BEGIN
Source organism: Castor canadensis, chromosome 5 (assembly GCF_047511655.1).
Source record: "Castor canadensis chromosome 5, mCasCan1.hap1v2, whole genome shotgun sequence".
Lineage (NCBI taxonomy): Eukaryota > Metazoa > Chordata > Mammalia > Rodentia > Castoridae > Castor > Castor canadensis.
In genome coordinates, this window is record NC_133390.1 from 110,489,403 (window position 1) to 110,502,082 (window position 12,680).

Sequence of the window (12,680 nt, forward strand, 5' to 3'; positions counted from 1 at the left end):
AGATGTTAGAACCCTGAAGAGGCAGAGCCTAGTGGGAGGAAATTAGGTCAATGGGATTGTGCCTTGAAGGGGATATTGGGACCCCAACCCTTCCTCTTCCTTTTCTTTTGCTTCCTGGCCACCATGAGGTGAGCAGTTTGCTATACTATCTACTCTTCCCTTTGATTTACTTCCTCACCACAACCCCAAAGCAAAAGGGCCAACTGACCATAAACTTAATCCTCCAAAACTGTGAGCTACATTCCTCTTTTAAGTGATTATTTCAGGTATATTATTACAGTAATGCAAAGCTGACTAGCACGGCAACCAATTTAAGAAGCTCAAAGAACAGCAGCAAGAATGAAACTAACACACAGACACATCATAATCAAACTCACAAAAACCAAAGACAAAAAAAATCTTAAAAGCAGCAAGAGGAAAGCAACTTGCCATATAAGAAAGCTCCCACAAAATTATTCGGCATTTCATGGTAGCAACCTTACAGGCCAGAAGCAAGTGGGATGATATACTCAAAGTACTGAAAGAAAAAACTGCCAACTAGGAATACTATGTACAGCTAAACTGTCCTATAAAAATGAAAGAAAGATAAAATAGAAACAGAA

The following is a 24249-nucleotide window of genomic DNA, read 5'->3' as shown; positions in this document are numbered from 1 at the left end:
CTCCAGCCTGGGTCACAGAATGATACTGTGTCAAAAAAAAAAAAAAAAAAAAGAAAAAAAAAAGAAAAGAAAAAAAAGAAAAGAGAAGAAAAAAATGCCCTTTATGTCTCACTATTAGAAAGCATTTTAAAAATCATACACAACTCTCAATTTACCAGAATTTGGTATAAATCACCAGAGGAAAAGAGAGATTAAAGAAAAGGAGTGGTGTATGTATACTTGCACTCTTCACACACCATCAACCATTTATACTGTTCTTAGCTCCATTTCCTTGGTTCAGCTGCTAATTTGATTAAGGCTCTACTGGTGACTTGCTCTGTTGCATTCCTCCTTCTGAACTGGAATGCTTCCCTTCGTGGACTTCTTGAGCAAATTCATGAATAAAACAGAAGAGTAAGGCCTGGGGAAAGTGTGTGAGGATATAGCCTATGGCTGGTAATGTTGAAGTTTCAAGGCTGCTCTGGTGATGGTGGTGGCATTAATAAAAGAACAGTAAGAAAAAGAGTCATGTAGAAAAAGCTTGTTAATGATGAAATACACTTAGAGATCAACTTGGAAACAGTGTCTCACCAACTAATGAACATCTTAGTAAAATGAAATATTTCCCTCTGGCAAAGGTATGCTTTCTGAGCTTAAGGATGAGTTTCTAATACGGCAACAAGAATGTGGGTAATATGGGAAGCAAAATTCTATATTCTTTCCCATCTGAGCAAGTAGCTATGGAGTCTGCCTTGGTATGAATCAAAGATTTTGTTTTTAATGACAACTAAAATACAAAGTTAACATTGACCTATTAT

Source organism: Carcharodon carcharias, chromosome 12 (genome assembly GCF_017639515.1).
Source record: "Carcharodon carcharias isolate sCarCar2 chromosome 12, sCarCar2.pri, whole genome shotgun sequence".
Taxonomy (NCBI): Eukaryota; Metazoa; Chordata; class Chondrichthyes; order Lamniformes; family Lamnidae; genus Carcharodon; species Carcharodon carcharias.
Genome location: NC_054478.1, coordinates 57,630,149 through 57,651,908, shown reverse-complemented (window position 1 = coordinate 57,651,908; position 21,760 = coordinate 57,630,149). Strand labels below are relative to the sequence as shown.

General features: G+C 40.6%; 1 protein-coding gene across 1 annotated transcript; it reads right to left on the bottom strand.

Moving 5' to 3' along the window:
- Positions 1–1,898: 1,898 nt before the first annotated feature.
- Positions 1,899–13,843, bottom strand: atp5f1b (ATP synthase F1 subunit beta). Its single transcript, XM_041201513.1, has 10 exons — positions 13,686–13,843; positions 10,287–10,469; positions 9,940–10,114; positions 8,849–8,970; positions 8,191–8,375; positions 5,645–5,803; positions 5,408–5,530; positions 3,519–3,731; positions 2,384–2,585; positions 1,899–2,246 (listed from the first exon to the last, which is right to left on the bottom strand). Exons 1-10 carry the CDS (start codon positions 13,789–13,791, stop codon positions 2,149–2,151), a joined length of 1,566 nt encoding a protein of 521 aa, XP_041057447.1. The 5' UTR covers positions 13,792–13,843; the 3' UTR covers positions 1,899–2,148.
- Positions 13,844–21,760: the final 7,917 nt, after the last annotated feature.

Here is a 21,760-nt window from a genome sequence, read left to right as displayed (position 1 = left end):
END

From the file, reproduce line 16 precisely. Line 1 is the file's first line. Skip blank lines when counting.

- Positions 1,899–13,843, bottom strand: atp5f1b (ATP synthase F1 subunit beta). Its single transcript, XM_041201513.1, has 10 exons — positions 13,686–13,843; positions 10,287–10,469; positions 9,940–10,114; positions 8,849–8,970; positions 8,191–8,375; positions 5,645–5,803; positions 5,408–5,530; positions 3,519–3,731; positions 2,384–2,585; positions 1,899–2,246 (listed from the first exon to the last, which is right to left on the bottom strand). Exons 1-10 carry the CDS (start codon positions 13,789–13,791, stop codon positions 2,149–2,151), a joined length of 1,566 nt encoding a protein of 521 aa, XP_041057447.1. The 5' UTR covers positions 13,792–13,843; the 3' UTR covers positions 1,899–2,148.